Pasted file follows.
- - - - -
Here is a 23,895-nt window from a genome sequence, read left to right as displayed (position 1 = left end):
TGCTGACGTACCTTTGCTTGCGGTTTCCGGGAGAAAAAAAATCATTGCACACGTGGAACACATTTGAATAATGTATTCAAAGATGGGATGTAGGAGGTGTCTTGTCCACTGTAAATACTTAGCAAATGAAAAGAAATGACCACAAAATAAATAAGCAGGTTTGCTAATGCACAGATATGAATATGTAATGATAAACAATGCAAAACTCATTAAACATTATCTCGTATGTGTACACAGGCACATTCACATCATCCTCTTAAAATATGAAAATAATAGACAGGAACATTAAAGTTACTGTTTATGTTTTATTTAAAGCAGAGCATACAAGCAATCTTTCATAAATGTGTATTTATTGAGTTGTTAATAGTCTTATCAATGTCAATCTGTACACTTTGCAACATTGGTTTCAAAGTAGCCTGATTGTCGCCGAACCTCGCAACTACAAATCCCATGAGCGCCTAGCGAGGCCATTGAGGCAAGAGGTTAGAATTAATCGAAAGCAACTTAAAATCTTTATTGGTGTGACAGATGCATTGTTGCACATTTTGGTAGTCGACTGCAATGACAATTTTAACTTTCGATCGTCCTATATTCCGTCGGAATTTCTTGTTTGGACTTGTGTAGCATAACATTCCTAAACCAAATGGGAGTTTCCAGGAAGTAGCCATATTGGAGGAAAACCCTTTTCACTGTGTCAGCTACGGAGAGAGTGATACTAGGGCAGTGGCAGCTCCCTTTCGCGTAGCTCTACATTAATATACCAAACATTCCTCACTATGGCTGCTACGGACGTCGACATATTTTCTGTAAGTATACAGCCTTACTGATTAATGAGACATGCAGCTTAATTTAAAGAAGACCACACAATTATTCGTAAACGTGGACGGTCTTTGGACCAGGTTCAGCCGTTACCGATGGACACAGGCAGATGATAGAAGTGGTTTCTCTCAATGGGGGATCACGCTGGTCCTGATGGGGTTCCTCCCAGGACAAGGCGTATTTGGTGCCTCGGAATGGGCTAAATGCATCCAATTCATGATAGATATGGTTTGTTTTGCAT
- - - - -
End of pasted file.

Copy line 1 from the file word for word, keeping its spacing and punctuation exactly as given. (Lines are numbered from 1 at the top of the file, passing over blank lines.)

Here is a 23,895-nt window from a genome sequence, read left to right as displayed (position 1 = left end):